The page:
Science is a game won with time and patience, through trials where errors far outweigh success. In the race against deadly diseases – COVID-19 among them – time is, of course, of the essence. And high-tech – specifically, high-tech platforms employing machine learning (ML) and artificial intelligence (AI) – can help speed up medical breakthroughs.
Pfizer and Moderna have each reported that vaccines have been developed that act as effective treatments against the coronavirus. Beyond the initial excitement (and hope) that comes with the companies’ claims of the vaccines’ high effectiveness in the latest rounds of trials (at roughly 95 percent) come the additional ripple effects from how these vaccines were developed and what the tech-driven implications might be for future drug development.
As noted by The Wall Street Journal, the Moderna and Pfizer developments show that gene-based technologies can pave the way for a range of new therapies that take aim at scourges like cancer and heart disease. In terms of the science, the gene-based developments – in this case, messenger RNA (or mRNA) – coax cells to produce proteins that are similar to the ones found in the coronavirus, and then set up the body to produce an immune response.
And it is in the development in mRNA that we see the embrace of platforms (specifically vaccine platforms tied to gene sequencing) and the innovation that comes with those platforms, marked by scale and speed.
In Nature Reviews Drug Discovery, for example, comes the observation: “Various mRNA vaccine platforms have been developed in recent years and validated in studies of immunogenicity and efficacy. Engineering of the RNA sequence has rendered synthetic mRNA more translatable than ever before.” This implies that the “classic” system of drug development, focusing on a pathogen-specific approach to develop immunity, can be augmented (or sidestepped, perhaps) with platforms. The result is that promising drug candidates can be developed in weeks, not years.
In a paper published by the Johns Hopkins Center for Health Security, the authors contend that platforms can use the same data to target more than one vaccine: Data is key.
As reported in Drug Development & Delivery: “Platform technologies are considered a valuable tool to improve efficiency and quality in drug product development. The basic idea is that a platform, in combination with a risk-based approach, is the most systematic method to leverage prior knowledge for a given new molecule. Furthermore, such a platform enables a continuous improvement by adding data for every new molecule developed by this approach, increasing the robustness of the platform.”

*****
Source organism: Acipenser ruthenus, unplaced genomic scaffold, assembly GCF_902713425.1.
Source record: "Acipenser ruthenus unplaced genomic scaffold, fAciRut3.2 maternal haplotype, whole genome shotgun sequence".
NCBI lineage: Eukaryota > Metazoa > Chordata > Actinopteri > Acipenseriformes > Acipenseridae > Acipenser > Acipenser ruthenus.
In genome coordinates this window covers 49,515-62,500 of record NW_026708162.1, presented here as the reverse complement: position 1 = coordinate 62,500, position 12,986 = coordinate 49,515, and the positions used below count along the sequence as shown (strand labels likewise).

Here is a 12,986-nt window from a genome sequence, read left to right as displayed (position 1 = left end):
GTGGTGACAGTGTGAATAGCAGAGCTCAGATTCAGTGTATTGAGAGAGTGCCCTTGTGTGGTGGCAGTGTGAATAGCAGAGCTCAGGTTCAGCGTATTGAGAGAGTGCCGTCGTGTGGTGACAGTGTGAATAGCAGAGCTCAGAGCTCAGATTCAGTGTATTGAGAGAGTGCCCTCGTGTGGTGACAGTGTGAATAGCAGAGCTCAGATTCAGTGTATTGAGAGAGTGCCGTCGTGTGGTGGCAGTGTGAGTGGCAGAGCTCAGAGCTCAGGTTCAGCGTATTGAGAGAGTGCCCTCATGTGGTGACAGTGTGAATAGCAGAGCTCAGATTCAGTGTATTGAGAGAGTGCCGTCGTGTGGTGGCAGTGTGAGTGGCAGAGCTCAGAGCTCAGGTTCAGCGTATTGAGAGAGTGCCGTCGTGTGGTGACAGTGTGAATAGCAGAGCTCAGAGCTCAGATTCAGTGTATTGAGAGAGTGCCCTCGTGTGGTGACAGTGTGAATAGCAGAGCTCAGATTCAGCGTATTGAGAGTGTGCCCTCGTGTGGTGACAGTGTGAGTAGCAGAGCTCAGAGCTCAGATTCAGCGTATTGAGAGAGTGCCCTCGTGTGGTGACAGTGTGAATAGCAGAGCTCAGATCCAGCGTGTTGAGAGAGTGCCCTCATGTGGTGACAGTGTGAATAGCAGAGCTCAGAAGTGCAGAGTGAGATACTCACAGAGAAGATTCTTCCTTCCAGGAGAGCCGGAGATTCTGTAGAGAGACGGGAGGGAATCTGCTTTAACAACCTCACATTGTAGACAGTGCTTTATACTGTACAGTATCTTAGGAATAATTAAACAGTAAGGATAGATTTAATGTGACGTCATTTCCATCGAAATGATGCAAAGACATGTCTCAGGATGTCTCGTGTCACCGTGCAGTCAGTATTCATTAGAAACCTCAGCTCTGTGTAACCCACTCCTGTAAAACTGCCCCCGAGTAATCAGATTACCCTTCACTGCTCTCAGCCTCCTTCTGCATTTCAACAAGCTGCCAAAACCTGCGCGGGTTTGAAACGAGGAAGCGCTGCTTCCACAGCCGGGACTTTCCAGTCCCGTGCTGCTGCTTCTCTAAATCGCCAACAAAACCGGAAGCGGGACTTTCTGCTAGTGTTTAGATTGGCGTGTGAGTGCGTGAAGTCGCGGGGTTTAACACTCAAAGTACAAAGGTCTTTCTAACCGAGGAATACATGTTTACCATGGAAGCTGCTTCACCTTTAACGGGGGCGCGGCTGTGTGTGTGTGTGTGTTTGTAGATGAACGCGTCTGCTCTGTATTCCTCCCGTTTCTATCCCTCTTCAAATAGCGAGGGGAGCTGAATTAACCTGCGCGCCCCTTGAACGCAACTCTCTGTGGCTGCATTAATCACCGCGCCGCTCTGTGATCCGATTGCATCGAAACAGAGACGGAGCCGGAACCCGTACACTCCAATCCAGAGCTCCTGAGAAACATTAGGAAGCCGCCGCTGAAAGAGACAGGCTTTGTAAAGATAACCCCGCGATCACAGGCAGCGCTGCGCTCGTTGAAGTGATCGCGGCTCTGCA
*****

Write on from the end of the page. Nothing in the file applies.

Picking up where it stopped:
Moderna, for its part, has said that “if using mRNA as a medicine works for one disease, it should work for many diseases. And, if this is possible – given the right approach and infrastructure – it could meaningfully improve how medicines are discovered, developed and manufactured.” Against that backdrop, the company created its mRNA technology platform, which the company said functions in ways akin to computer operating systems – with plug-and-play functionality (and mRNA, the company said, is “the software of life”).
Other firms, of course, have also been building innovation platforms. Over the summer, IBM debuted its IBM RXN for Chemistry, billed as a free AI web service for predicting chemical reactions. There are also open-source pharma approaches.
The Platform Wins – from Big Tech to Big Pharma
The tech-driven platform approach echoes platforms seen in other areas of innovation – notably, those of companies like Uber, and even open banking. Connections are key – the kinds made possible only by advanced technologies.
Here, companies use data to scale, to build horizontal and ancillary products and services that leverage the same information to serve new use cases. In one example, Uber said it would branch out into software — specifically, software as a service (SaaS).
The same platform enables the creation, and service of, business lines as diverse as ride-hailing, food delivery and freight. Open banking allows for account data to seed and give rise to new services with shortened (tech) development times. As Karen Webster wrote in this space of Uber: “For Uber, transportation is a platform feature that is central to its business, but is not its end game.”
Similarly, for drug development, the genetic data can be used and accessed – and reused – by a range of innovators. It’s a shorter leap than we’d might otherwise see, from the data and the software … to the needle and a public health crisis conquered.
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